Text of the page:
If you don’t live in a tourist-friendly town there are other options: maybe rent out your guest house or convert that garage into a studio.
Care for Others
One of the other skills you may not realize you bring to the table as a retiree is trust.
Someone with a long unblemished history and good standing in the community is often a great fit for babysitters, nannies, daycare, or home health services.
Someone somewhere is willing to pay you for your companionship and reliability.
Work the Phones
This type of work is great for people who need flexible hours because you can make calls on your own time and at your own pace. Charity cold calling, pollsters, and customer service representatives are all needed.
Your long work history probably means you have a pleasant phone voice, or at the very least know how to get along with strangers. These skills are invaluable for phone work.
Guide a Tour
If there’s a local attraction you’ve been a patron or at least visitor of for years, why not see if they need tour guides?
Share your passion for the museum, the hiking tour, or the zoo as the friendly go-between that’s the face of the institution.
What you don’t know you can learn… and trust plays a factor here as well.
If you’re good with pets, there are lots of well-heeled cat and dog lovers who would love for a gentle soul to walk them, board them, feed them, or just generally do all the things that their busy schedule doesn’t allow for.
Use your free time as a selling point for folks still caught in the rat race!
Contrary to the taxi driver of old, the modern Uber or Lyft driver doesn’t have to be out there cruising around 12 hours a day.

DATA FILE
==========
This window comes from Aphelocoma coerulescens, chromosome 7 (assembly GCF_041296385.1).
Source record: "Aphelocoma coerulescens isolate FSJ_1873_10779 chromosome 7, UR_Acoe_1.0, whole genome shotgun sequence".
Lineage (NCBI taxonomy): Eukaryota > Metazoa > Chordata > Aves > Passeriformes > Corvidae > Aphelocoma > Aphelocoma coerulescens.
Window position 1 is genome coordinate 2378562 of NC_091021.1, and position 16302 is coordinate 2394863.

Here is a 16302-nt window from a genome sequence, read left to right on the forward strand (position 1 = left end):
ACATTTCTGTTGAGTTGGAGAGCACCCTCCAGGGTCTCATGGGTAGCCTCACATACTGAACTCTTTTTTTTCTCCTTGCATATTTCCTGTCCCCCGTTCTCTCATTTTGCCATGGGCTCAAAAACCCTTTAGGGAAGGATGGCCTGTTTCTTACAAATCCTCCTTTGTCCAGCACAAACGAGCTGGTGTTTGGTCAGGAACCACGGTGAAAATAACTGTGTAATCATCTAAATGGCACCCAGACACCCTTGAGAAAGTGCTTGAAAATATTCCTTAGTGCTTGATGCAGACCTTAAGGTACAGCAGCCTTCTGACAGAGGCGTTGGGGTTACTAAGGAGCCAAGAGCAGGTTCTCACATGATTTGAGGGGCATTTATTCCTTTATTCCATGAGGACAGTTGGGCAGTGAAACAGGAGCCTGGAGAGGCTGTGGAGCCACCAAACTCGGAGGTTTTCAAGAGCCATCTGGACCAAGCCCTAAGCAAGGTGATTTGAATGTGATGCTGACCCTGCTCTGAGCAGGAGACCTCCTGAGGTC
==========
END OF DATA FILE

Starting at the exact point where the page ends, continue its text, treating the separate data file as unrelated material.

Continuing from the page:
With modern technology, you can put yourself on call whenever you need to be and make as much or as little as you need to.
Again, your trustworthiness and friendliness will come in handy, as well as your knowledge of the city. You can provide a perspective a recent arrival can’t!
Sure, you can spend your retirement puttering around the house, but that only goes so far.
Why not make some money at the same time and be Mr. or Mrs. Fix It for your local community?
Even better, find something you specialize in, such as repairing clocks or sharpening knives and saws, and carve out an indelible place in your town as everybody’s go-to guy.
Think Outside the Cubicle
There’s no need to wonder how to make money in retirement once you realize what your skill sets are: the people skills you’ve learned, along with the more specific skills you’ve honed at work and in your hobbies over the years.
These are invaluable to busy people who want the benefit of your knowledge but don’t have time to learn it, necessarily.
Also contrary to popular opinion, ageism doesn’t always factor into the workforce like it once did. Businesses are realizing that retirees bring with them not only trustworthiness but a lifetime of good work habits.
Friendly, knowledgeable, dependable, eager: these are great skills to have at any age.
Why wonder how to make money in retirement when you’re probably already doing the right things for free?